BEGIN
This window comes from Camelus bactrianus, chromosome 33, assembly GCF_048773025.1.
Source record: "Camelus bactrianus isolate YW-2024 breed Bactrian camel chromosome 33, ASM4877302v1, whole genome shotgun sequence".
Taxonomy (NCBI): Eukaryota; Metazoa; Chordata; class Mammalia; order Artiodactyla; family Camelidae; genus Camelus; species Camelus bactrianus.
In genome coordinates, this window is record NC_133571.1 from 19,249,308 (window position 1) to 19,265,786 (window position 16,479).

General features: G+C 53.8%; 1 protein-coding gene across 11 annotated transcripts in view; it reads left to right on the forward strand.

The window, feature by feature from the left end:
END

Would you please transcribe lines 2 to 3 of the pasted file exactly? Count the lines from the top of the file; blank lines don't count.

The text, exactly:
Source record: "Camelus bactrianus isolate YW-2024 breed Bactrian camel chromosome 33, ASM4877302v1, whole genome shotgun sequence".
Taxonomy (NCBI): Eukaryota; Metazoa; Chordata; class Mammalia; order Artiodactyla; family Camelidae; genus Camelus; species Camelus bactrianus.